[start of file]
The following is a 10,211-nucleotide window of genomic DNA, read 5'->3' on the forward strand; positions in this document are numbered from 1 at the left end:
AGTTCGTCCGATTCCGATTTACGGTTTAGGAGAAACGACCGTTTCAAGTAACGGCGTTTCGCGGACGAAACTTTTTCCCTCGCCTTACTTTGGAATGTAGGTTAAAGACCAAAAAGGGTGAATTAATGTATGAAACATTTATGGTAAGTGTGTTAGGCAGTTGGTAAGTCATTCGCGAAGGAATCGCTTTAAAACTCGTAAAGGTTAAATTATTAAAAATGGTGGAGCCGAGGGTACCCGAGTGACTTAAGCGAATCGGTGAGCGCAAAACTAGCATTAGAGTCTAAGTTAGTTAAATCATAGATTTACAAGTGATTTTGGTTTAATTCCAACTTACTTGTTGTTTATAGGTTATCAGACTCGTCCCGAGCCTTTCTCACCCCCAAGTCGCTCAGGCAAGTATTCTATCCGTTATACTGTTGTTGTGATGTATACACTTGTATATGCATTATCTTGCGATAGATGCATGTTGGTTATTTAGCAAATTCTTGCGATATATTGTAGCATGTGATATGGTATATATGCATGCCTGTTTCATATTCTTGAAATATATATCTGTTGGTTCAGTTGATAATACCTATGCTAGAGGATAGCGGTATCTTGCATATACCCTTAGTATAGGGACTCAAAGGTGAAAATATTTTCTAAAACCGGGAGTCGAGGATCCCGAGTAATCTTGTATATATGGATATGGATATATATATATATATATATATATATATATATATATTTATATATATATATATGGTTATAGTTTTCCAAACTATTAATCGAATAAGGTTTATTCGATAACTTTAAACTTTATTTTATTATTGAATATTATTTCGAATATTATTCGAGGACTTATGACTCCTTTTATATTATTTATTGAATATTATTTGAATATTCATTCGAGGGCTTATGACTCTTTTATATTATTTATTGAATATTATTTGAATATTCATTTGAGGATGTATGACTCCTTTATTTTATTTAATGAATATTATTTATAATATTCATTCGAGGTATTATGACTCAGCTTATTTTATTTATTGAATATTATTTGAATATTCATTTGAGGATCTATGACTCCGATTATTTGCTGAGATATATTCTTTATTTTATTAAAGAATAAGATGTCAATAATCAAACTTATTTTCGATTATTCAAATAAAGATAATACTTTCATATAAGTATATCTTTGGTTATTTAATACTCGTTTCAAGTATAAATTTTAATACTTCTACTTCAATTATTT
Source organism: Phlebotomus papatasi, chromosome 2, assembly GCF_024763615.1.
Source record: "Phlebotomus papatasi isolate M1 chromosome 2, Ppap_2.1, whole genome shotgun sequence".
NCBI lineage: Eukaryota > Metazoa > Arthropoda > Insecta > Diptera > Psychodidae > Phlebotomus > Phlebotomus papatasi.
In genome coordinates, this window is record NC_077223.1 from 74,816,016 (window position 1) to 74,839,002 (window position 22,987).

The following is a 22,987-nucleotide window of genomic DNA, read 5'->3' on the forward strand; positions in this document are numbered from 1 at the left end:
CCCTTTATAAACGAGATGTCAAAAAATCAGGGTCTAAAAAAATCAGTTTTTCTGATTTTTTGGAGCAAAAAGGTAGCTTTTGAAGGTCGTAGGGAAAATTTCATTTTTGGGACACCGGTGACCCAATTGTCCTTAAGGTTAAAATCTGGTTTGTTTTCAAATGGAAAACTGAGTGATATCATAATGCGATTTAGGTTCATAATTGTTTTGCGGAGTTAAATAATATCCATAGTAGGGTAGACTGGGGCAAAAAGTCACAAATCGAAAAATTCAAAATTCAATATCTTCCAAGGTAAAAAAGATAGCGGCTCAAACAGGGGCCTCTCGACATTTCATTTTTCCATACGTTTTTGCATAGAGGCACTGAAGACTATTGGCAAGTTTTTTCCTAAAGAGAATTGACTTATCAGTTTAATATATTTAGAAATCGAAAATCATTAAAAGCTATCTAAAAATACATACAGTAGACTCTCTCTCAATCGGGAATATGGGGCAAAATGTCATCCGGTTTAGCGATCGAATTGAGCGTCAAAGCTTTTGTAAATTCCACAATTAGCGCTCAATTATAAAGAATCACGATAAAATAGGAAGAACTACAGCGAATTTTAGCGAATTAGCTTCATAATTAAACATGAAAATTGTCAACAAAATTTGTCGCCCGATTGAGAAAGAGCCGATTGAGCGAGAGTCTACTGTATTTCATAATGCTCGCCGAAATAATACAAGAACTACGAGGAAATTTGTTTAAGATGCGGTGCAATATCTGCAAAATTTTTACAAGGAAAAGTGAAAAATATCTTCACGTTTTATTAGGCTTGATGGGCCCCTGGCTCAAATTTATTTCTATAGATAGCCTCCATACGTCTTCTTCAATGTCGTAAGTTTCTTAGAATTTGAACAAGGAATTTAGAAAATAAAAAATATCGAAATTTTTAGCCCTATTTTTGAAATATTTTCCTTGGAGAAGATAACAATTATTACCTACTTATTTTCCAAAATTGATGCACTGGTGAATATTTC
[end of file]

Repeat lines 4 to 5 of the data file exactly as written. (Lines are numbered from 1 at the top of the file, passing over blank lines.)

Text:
Source record: "Phlebotomus papatasi isolate M1 chromosome 2, Ppap_2.1, whole genome shotgun sequence".
NCBI lineage: Eukaryota > Metazoa > Arthropoda > Insecta > Diptera > Psychodidae > Phlebotomus > Phlebotomus papatasi.